“What we want to see is them come to the table with something closer to the cost of living in Philadelphia,” she said. “If we see them move toward that, we would be happy to negotiate with them.”

» READ MORE: What to know about the grad student assistants on strike at Temple

But Ken Kaiser, senior vice president and chief operating officer, called the union’s demands “completely unrealistic” at a time when the university is coping with a 6.4% drop in enrollment. Kaiser said Temple has offered raises in line with what other unions have received, in addition to a cash payment. He emphasized that graduate students are part-time workers at 20 hours a week for nine months.

“We are sympathetic to the students,” he said last week, “but I have to consider the financial strength of Temple moving forward.”

In advance of Tuesday’s bargaining session with a state mediator, Temple put out statements addressing concerns and restating its position.

‘End this punitive approach’

Politicians have spoken out against the university’s decision to require payment for health-care insurance and to withdraw tuition remission.

“This retaliation tactic by Temple is unacceptable,” tweeted U.S. Sen. Bob Casey.

City Council passed a resolution, while District Attorney Larry Krasner appeared at a TUGSA news conference last week, calling on Temple’s administration to step up.

“This university needs to recognize it has made a mistake,” Krasner said. “This administration needs to turn around and recognize how essential all of you are.”

A spokesperson for Mayor Jim Kenney said in a statement to The Inquirer that he “stands” with the students, too.

“In order to provide the best possible opportunities to all students, Temple must stay competitive as an employer and provide fair wages and benefits,” the statement said. “We believe it’s the smart and right thing to do.”

Some Temple professors, including Marc Lamont Hill, also are speaking out: “I call on Temple University to end this punitive approach and reach a settlement with graduate students by making a fair offer without penalty.”

Nora Newcombe, a Temple professor of psychology who works with graduate students, said the strike has taken a tremendous toll on students who are striking and those who are not.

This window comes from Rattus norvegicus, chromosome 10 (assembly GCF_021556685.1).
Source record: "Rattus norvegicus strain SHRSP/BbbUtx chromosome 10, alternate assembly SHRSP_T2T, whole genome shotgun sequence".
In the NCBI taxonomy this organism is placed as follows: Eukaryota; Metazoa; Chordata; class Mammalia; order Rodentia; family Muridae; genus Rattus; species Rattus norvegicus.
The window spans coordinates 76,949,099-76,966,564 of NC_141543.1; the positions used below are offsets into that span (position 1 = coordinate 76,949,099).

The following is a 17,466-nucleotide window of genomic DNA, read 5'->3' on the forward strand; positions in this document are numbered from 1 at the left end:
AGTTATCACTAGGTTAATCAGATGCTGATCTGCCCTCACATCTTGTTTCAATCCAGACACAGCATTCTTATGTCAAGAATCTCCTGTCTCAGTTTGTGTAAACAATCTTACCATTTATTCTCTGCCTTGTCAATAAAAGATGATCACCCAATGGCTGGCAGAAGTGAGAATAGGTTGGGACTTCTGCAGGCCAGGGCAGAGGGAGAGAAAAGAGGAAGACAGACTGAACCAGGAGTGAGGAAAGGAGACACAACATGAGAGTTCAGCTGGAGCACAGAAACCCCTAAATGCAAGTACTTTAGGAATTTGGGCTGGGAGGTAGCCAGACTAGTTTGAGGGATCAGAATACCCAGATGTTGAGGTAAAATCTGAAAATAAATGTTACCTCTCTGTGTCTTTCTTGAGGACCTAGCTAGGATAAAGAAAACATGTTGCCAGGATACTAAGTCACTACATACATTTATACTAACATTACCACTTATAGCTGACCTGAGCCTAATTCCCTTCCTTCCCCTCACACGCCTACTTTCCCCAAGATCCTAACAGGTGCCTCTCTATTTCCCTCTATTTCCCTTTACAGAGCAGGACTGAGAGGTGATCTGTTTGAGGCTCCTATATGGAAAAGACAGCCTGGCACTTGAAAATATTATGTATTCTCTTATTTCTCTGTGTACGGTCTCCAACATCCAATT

“They are trying to juggle what they should do with what they can do and what they owe to their colleagues,” she said. “Everybody is faced with a lot of quandaries. It’s very stressful.”

Temple, she said, never should have withdrawn health-care insurance or tuition remission, and stipends need to be significantly increased.

“Right now, what they are paid is pathetically low and noncompetitive,” she said.

At Pennsylvania State University, which, like Temple, is one of four state-related universities, graduate assistants with 20-hour a week appointments earn $24,822 annually. Penn State, which has its main campus in central Pennsylvania where the cost of living is lower than Philadelphia, also pays about three-quarters of the health-care insurance premium for the dependents of their 4,500 graduate student teaching and research assistants, compared to Temple, which pays none. However, Temple covers the full cost of health insurance for graduate students, while Penn State pays 80% of the premium.

At the University of California, which employs about 19,000 teaching assistants and 17,000 research assistants, the minimum nine-month salary will be $34,000 by October 2024 at most campuses; it’s currently $23,100. Graduate students there also got eight weeks paid leave for health reasons and family care, as well as full health-care coverage for their children, but not for spouses.

The university did not take health insurance or tuition remission away during the strike, said Jaime, the union president. Intervention by the governor ultimately helped lead to a settlement, he said.

Jason Del Gandio, a faculty member in Temple’s College of Media and Communication with an expertise in social movements and activism, said he supports students’ efforts to get better compensation.

He recalled his experience as a graduate student at Southern Illinois University, Carbondale. Most students lived in “decrepit” housing and couldn’t work second jobs to supplement their low wages — his was about $11,000 a year — because of the intense workload. He worked 60 to 80 hours a week, he said.

“If that’s the case, the question becomes: Can someone living in Philadelphia survive on $19,500 a year?” he asked.

Gopakumar, the union negotiating team member, said they cannot. As an international student here on visa, she has the added pressure of having to maintain health insurance and her student status in order to stay in the country. Right now, neither of those are in jeopardy, she said.

But Temple has said if striking students don’t pay their spring tuition bills by March 9, they will be faced with a $100 late fee and a financial hold on their account, preventing them from registering for more classes.

If that happens, she said, “then Temple is being extremely vicious.”